You can then reach out to current and former employees, either through your network or directly via LinkedIn. If you see fellow alums who work, or worked, at the company, they could be a good place to start. Some may be willing to discuss things like their experience at the company, its culture and how it treats employees.
Learning about industry news can also give you material for your cover letter and interview. You might read about recent discoveries, changing laws or mergers that could impact the company. Your reading might even give you some ideas for which companies will be hiring soon.
By this point, you've set yourself up for success because you know what you're looking for, can highlight which strengths you will bring to the company and have researched the company's culture and mission. Use this knowledge to craft your résumé and cover letter to match each particular job.
However, many companies use automated applicant tracking system (ATS) to screen résumés. If your résumé doesn't make it past the ATS's filters, a real person might never get the chance to read it. Fortunately, there's help available.
"There are services that will scan your résumé and a job description to see how well your résumé matches," says Jackson. "That can help you get through the automated screen so a real person will see your résumé."
Once you're chosen for an interview, continue your research and preparation. In addition to trying to learn more about the company, see if you can find out who will be conducting interviews. You could ask the recruiter or hiring manager that invited you to interview.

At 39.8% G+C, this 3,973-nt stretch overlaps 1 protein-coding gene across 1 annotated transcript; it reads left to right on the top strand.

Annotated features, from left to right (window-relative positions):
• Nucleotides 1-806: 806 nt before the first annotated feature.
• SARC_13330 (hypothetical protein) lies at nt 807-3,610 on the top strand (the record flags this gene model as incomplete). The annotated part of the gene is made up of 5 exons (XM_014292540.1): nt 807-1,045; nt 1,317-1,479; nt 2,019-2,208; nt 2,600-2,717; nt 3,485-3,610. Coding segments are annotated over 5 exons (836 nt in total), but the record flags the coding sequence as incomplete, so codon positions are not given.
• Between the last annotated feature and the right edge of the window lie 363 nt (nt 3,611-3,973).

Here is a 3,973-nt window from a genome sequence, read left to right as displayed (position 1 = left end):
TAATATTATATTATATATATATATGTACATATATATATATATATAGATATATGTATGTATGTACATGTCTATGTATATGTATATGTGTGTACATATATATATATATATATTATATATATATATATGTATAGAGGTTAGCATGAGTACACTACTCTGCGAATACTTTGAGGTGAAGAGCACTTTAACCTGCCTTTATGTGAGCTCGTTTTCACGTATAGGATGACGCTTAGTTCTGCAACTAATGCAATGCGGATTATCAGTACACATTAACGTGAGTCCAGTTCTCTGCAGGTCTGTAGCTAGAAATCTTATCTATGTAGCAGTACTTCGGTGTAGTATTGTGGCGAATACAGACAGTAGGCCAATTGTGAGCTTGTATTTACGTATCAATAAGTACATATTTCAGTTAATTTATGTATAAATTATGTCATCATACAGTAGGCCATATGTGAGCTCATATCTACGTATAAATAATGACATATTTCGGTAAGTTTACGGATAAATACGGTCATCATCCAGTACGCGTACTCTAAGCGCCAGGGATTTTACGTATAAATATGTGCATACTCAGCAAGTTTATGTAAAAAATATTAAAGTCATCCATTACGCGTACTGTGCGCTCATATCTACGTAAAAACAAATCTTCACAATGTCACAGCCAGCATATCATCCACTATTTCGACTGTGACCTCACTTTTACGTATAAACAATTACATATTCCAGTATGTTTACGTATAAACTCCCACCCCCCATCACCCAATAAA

You can then look up the interviewers to see if they've published anything online, have bios on the company's website or have LinkedIn profiles. Knowing their professional and educational background could help you find common points of interest to discuss during the interview.
Make a point of practicing being interviewed. You could practice in the mirror, ask friends or families members to help, or hire a career coach who can give you professional feedback. Practicing could ease your jitters as you learn how to respond to common questions.
Preparing questions for the interviewers is also a good idea. "You can interview them too," Jackson says. "Ask about the average day for the team or about the company culture." You could even ask the interviewers about the challenges that will come with the role, why the job is available and what an ideal candidate looks like.
Asking questions can help you make sure the specific job and team will be a good fit. It also demonstrates that you're taking your job search seriously, you've done your research and you're being selective when it comes to choosing a job.
"It can be emotionally draining to look for a job when you don't have one," Jackson says. "Stay encouraged by surrounding yourself with people who support you or are also looking for a job."
There are social media groups where fellow members share their job hunt tactics, or you could look for in-person groups where you can work on applications alongside others.
Giving yourself quantifiable goals that you can control could also help you stay on track and motivated. "You can't control how many callbacks or interviews you get," Jackson says. "But you can focus on what you can do to make progress toward accomplishing your goals."